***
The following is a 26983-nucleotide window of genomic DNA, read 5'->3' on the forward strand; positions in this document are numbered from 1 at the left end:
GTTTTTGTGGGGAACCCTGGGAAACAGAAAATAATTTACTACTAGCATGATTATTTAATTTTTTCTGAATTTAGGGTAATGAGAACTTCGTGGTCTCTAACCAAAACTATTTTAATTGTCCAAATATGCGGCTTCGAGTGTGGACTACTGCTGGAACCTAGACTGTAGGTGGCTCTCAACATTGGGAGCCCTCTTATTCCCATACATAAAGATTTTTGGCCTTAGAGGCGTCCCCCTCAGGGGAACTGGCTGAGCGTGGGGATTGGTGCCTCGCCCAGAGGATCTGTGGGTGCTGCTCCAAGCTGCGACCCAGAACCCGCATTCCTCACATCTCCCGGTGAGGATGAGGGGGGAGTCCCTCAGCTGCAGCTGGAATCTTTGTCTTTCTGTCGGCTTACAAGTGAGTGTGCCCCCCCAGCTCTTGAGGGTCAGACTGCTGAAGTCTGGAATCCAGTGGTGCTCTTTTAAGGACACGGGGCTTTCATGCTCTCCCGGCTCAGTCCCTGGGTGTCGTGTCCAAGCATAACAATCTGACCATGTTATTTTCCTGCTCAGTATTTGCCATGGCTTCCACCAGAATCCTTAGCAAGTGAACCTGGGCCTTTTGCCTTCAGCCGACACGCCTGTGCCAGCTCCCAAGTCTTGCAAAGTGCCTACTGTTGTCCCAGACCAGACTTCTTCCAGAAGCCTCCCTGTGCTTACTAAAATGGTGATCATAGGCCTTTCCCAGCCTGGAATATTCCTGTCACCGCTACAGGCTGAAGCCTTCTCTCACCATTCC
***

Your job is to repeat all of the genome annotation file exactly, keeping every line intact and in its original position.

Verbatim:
The following is a 26983-nucleotide window of genomic DNA, read 5'->3' on the forward strand; positions in this document are numbered from 1 at the left end:
GTTTTTGTGGGGAACCCTGGGAAACAGAAAATAATTTACTACTAGCATGATTATTTAATTTTTTCTGAATTTAGGGTAATGAGAACTTCGTGGTCTCTAACCAAAACTATTTTAATTGTCCAAATATGCGGCTTCGAGTGTGGACTACTGCTGGAACCTAGACTGTAGGTGGCTCTCAACATTGGGAGCCCTCTTATTCCCATACATAAAGATTTTTGGCCTTAGAGGCGTCCCCCTCAGGGGAACTGGCTGAGCGTGGGGATTGGTGCCTCGCCCAGAGGATCTGTGGGTGCTGCTCCAAGCTGCGACCCAGAACCCGCATTCCTCACATCTCCCGGTGAGGATGAGGGGGGAGTCCCTCAGCTGCAGCTGGAATCTTTGTCTTTCTGTCGGCTTACAAGTGAGTGTGCCCCCCCAGCTCTTGAGGGTCAGACTGCTGAAGTCTGGAATCCAGTGGTGCTCTTTTAAGGACACGGGGCTTTCATGCTCTCCCGGCTCAGTCCCTGGGTGTCGTGTCCAAGCATAACAATCTGACCATGTTATTTTCCTGCTCAGTATTTGCCATGGCTTCCACCAGAATCCTTAGCAAGTGAACCTGGGCCTTTTGCCTTCAGCCGACACGCCTGTGCCAGCTCCCAAGTCTTGCAAAGTGCCTACTGTTGTCCCAGACCAGACTTCTTCCAGAAGCCTCCCTGTGCTTACTAAAATGGTGATCATAGGCCTTTCCCAGCCTGGAATATTCCTGTCACCGCTACAGGCTGAAGCCTTCTCTCACCATTCC